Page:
In most cases, our phones can feel like a permanent secondary character in our lives. In “Little Boxes,” a movie that had its world premiere at the Bushwick Film Festival last month, writer and director Hannah Cullen uses her debut to explore the tension between the need for human connection and the alternate reality ubiquitous phone usage that we all live in 

Based in Brooklyn, Cullen’s background had mostly been in the world of live theater; among her previous projects were Everything I Was Never Taught, the end/the beginning, performance pieces that mix together dance, theater and film, which she put on at a place in Chelsea called New York Live Arts. Cullen told me that ideas in her first full-length movie came from her own frustrations with technology, social media, and how it impacts relationships. 

“What are we giving up when we have a relationship with our phones?” Cullen asked me on the phone, “What makes life worth living and how do we create experiences and moments where we live in the moment?” she went on.  

Cullen tries to explore this question throughout “Little Boxes,” which weaves documentary-style scripted interviews and experimental dance through a plot centered around four friends in an anonymous New York apartment, set in a soundstage. As the fictional night progresses, each of the character’s dive deeper into a state of trance that forces them to confront their truth and connection to their lives and friendships. 

The movie, which has yet to find a distributor, stars local actors, most of whom Cullen knew from her dance work, Avery-Jai Andrews, Ramiro Batista, Quinn Dixon, and Maggie Joy.

“I’d heard really good things about Bushwick [Film Festival] so it just made sense to submit there,” Cullen told me. The movie has yet to be picked up by any distributors and she says she doesn’t have plans to take her experimental dance movie anywhere else. 

With a background in live performance, theater and choreography, Cullen draws a parallel between the performative nature of social media and dance. The movie stars a handful of New York-based actors, some of whom Cullen had hired from some of her earlier performances at New York Live Arts.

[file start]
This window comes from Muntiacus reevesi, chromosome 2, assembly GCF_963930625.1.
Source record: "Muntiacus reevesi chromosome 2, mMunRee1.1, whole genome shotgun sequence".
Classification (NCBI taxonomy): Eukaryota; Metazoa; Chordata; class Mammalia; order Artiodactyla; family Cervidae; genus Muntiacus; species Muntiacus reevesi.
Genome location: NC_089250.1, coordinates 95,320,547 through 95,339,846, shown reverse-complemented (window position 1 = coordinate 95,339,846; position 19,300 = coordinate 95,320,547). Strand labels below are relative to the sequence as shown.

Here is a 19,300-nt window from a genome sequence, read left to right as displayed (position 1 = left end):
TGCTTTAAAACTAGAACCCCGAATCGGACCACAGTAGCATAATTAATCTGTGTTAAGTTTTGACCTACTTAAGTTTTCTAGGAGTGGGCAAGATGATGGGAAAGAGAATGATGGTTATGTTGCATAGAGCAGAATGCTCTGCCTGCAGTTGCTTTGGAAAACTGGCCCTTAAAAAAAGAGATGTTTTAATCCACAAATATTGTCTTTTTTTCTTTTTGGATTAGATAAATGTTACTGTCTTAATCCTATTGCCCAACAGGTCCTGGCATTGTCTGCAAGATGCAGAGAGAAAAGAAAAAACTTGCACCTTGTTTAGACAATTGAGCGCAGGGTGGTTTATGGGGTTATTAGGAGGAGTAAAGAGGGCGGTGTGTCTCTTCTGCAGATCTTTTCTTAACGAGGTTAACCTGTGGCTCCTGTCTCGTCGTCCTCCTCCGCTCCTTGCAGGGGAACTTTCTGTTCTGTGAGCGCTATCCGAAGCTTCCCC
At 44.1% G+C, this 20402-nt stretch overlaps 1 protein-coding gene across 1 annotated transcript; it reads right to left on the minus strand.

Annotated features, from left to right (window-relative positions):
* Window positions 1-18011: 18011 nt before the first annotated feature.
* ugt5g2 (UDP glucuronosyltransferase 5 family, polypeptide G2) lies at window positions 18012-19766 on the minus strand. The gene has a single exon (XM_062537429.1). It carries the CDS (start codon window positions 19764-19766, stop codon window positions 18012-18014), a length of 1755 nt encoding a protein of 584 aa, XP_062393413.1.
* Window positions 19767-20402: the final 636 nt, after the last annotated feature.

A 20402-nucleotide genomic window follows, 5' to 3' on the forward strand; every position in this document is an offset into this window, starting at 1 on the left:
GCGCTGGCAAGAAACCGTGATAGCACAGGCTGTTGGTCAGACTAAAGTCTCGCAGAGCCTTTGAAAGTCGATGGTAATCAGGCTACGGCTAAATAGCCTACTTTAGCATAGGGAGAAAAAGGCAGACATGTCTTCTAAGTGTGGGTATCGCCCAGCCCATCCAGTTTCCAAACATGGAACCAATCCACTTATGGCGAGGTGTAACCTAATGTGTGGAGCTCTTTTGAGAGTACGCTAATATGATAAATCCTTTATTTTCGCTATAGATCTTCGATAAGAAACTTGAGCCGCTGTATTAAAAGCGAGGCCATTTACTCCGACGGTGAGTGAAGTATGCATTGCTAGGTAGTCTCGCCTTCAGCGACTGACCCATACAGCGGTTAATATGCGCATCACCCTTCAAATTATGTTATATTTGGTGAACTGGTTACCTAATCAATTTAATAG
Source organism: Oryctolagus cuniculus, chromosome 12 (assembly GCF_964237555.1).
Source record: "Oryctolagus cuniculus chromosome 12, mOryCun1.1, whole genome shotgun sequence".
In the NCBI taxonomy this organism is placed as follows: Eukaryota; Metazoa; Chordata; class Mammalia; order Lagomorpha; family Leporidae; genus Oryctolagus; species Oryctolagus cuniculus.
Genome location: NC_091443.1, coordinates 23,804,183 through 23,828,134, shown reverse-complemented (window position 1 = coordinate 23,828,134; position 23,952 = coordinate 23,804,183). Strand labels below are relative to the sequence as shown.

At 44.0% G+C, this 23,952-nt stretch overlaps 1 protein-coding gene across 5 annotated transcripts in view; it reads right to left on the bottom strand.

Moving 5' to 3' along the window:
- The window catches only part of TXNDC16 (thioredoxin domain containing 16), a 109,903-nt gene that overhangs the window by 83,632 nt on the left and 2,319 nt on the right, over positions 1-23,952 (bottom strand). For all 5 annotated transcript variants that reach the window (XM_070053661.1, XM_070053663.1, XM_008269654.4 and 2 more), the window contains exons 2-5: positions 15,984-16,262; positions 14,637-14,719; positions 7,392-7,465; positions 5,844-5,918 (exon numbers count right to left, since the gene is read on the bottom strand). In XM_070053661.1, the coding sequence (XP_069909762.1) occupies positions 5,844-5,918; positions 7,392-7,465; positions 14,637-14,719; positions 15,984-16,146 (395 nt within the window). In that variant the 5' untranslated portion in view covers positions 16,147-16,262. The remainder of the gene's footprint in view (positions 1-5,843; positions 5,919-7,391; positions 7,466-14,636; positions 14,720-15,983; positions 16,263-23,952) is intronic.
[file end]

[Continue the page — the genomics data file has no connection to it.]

Played by Avery-Jai Andrews, the movie tells the story of a woman named Jordan trying to hold one last get-together with her friends before taking a job in LA, a familiar rite of passage for many in Brooklyn. But the night is disrupted by her friends’ inability to stay present, distracted constantly by texts, posts, and notifications. Eventually, she takes the phones away for the night, forcing her friends to unravel into a night of vulnerable exchanges, confessing to lies, anxieties about the future and unexpressed anger towards each other. 

“The idea was to portray an experience that we are all familiar with,” says Cullen. “Integrating dance and theater in that way, it felt like a natural progression to put that into the camera.”

After she forces her dancers to put their phones away for the night, the lighting in the movie switches from the small apartment’s warm, artificial glow to neon, LED-run changing colors, as Cullen’s actors perform experimental dances that feel inspired by ballet and partner dance as a tool to express isolation, connection and temptations. This all ends with a dream-like sequence involving some parallel universe that shows how their friendships would look if phones weren’t involved, really a spiritual note. 

Cullen tells me that the best way to describe the movie’s whole spiritual motif is probably more Deepak Chopra than anything else. “The moment you’re looking for is now,” she says. 

Images taken from “Little Boxes.”

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